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How the Modern Slavery Act may impact your portfolio

Parliament house

With the Modern Slavery Act passing the Senate last week, investors are being alerted to the implications for their portfolios, as some companies are likely to have unsustainable practices in their supply chains. 

Dominating the headlines last week was the news that the Australian Senate has officially passed the first federal Modern Slavery Act.

The Act will mandate that companies above a certain threshold report annually on the risk of slavery in their supply chain structure and operations, alongside disclosing their actions towards addressing such human rights abuses.

As such, it will could potentially have a significant impact on those who are invested in impacted companies.

“If a business model relies on underpaid workers, or even slavery, or weak regulation on social issues, current earnings will unlikely be sustainable. Also, brand damage can lead to loss of sales,” said Måns Carlsson-Sweeny, head of ESG research at Ausbil Investment Management.

“Damaged brands can be costly and time-consuming to restore and can also have internal impacts, such as staff engagement and distraction for management and the board.”

He said investors should expect to experience such regulatory risk not just in Australia but across the global markets in the near future, as the deadline for the UN Sustainable Development Goals encroaches ever closer.

“In addition to companies being exposed for underpaying workers in Australia, leading to a government inquiry into the franchise industry, there is also increased global regulatory focus on forced labour,” he said.

“The UN Sustainable Development Goals aim to eradicate slavery by 2030. With only 12 years remaining, we expect there will be increased regulatory activity globally.”

“Offshore, there have also been cases brought by consumers and non-government organisations (NGOs). In 2018, 36 countries were taking steps to address forced labour in business or public supply chains versus only four in 2016. We’ve already seen the UK Modern Slavery Act (MSA), various initiatives in Europe.”

He also urged investors to consider the extent of their holdings in companies meeting the threshold, as the nature of the new regulations may mean they too are subject to reporting.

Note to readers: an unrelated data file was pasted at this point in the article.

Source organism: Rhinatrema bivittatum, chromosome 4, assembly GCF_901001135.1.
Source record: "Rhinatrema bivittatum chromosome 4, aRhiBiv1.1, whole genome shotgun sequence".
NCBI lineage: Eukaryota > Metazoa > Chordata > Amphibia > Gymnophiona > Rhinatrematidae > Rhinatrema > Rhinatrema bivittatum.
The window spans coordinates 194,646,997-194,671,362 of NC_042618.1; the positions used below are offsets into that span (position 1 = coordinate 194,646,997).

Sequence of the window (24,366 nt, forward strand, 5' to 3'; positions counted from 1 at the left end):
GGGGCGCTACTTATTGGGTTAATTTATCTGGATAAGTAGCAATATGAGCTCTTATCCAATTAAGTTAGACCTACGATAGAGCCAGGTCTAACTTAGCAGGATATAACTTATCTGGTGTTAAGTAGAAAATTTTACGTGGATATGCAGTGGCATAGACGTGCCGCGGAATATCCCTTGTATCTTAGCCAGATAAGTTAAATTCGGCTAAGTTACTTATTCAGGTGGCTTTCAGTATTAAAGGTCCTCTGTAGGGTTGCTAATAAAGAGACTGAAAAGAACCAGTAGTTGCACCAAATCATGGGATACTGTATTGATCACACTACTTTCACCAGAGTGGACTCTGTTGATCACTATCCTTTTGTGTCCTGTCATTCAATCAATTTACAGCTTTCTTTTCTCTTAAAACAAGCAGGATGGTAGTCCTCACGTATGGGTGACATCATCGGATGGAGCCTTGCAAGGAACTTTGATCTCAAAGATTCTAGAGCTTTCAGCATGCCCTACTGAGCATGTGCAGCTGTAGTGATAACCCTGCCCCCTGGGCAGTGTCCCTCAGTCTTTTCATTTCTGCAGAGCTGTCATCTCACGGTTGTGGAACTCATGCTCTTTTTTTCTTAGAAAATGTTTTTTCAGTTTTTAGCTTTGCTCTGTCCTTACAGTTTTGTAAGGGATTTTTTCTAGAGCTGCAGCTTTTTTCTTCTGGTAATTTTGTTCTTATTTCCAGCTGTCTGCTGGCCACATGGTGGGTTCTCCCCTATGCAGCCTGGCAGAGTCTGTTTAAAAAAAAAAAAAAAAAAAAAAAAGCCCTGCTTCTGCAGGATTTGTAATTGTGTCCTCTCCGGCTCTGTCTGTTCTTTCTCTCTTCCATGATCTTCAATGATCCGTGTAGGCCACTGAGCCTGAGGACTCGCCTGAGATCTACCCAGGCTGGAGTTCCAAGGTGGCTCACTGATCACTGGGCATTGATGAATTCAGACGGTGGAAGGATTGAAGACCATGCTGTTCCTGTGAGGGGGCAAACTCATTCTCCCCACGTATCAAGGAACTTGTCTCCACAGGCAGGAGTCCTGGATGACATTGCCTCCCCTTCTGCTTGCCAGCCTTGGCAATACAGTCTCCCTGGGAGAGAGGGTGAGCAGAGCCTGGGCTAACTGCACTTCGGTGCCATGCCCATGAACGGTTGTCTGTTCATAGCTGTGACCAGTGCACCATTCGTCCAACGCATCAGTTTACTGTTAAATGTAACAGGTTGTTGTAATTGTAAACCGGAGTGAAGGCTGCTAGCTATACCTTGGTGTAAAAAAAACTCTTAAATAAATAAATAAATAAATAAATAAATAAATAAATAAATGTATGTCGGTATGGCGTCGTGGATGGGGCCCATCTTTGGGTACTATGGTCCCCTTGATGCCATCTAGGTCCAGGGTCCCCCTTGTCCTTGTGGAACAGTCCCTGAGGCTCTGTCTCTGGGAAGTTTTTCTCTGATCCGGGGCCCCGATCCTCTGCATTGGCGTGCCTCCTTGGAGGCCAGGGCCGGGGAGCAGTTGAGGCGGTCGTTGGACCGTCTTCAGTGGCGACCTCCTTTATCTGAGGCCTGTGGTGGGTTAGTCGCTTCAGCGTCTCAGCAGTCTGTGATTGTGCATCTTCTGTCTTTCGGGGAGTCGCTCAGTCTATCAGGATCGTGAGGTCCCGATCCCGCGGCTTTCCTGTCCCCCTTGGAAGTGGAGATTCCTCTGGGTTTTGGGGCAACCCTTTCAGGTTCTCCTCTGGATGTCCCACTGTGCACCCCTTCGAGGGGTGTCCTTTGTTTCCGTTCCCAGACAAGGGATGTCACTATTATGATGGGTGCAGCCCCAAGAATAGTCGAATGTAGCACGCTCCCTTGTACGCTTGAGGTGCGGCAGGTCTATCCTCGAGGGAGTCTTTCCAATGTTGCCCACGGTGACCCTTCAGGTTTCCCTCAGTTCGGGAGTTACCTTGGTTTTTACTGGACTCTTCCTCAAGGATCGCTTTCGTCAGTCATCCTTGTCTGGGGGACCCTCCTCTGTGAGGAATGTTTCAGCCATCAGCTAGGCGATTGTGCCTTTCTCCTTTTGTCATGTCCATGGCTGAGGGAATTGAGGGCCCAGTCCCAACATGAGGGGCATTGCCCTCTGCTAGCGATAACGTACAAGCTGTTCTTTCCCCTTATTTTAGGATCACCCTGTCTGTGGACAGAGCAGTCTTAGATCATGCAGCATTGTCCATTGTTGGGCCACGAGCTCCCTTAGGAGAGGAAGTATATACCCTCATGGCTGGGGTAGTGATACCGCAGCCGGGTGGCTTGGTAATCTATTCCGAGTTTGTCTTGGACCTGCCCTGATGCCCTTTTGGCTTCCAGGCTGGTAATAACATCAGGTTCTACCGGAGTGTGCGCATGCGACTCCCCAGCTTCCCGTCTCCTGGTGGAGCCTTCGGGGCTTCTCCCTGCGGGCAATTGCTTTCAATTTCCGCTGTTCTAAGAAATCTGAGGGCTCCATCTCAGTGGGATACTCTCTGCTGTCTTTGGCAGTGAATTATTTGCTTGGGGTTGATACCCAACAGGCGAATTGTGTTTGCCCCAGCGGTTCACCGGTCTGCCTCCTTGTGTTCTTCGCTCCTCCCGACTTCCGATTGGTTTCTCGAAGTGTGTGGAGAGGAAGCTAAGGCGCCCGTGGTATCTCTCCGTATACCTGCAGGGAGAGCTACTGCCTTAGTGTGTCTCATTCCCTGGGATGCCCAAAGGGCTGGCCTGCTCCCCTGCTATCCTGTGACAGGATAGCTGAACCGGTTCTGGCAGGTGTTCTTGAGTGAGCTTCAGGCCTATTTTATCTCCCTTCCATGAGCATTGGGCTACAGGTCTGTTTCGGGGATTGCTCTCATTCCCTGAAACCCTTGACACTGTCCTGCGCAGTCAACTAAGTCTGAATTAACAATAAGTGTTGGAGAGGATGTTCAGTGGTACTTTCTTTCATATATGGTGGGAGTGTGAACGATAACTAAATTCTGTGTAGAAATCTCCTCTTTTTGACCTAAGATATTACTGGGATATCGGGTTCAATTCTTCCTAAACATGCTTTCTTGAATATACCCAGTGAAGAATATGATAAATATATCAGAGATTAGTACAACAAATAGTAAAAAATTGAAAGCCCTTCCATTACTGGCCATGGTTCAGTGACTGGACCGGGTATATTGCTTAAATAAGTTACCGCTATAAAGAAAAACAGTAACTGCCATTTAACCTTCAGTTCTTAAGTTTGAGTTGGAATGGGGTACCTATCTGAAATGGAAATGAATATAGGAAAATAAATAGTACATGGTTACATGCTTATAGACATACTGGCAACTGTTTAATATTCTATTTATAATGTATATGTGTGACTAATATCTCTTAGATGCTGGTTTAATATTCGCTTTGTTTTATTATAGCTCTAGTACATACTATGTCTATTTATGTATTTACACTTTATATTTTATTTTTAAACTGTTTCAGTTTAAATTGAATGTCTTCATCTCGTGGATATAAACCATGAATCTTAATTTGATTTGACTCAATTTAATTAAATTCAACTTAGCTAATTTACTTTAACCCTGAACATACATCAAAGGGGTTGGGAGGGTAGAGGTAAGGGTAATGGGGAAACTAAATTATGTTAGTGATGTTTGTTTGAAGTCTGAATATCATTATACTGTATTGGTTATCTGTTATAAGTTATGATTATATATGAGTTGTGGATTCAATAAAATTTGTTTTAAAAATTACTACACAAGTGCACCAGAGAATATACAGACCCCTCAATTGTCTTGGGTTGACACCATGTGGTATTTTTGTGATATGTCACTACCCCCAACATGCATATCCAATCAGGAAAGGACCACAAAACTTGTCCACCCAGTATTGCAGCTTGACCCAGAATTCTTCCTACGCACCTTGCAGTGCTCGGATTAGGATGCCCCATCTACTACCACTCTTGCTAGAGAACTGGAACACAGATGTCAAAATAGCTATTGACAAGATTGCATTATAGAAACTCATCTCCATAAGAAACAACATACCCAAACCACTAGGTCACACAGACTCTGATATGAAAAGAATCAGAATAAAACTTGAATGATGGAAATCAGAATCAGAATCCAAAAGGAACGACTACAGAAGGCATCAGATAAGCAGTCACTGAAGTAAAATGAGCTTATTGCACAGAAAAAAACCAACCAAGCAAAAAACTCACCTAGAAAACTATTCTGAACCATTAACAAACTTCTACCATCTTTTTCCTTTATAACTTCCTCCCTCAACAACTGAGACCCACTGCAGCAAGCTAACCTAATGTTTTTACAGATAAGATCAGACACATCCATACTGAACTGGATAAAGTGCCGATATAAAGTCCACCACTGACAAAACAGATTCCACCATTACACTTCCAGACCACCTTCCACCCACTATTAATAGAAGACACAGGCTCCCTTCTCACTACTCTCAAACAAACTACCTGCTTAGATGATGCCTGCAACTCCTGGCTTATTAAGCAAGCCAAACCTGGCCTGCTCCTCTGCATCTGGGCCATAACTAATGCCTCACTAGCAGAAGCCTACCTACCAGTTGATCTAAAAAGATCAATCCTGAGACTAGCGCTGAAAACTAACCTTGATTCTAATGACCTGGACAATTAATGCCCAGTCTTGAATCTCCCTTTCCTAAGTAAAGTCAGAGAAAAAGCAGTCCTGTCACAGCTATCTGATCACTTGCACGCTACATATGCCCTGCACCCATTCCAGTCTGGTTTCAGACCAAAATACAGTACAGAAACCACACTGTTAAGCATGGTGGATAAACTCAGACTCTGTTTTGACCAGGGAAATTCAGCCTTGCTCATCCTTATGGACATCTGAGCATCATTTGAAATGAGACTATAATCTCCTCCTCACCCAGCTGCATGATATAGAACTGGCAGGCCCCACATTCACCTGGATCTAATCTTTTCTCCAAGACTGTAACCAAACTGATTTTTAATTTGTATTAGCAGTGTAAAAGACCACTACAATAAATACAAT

“We understand that companies need to report beyond tier one suppliers in the supply chain, and we also understand that, based on the definition of ‘operations’, investors that meet the revenue thresholds will need to report on slavery risk in their portfolio holdings,” he said.

Mr Carlsson-Sweeny said investors may find it difficult to ascertain a company’s involvement in the practice of slavery, even if it is audited, as it is often hidden deep in the supply chain.

He recommended that they avert risk by furthering their engagement with ESG investments.

His suggestions come at the same time as a survey by Natixis Investment Managers, which found that many Australian investors (67.1 per cent) think making a positive impact through their investments is important.

What is the Modern Slavery Act?

Modern slavery, in regards to this bill, includes child slavery, forced labour, debt bondage, human trafficking, forced marriages and forced sexual exploitation.

Globally, there are 24.9 million people in forced labour conditions, while there are an estimated 15,000 victims in Australia alone.

The Modern Slavery Act (MSA), which passed the Senate last week, symbolises the federal government’s intention to address this widespread issue through mandating larger companies to make public annual modern slavery statements.

The statements will cover the structure, risks and operations of the supply chain, together with the actions they have taken to assess and address their exposure to modern slavery.

How the Modern Slavery Act may impact your portfolio
Parliament house
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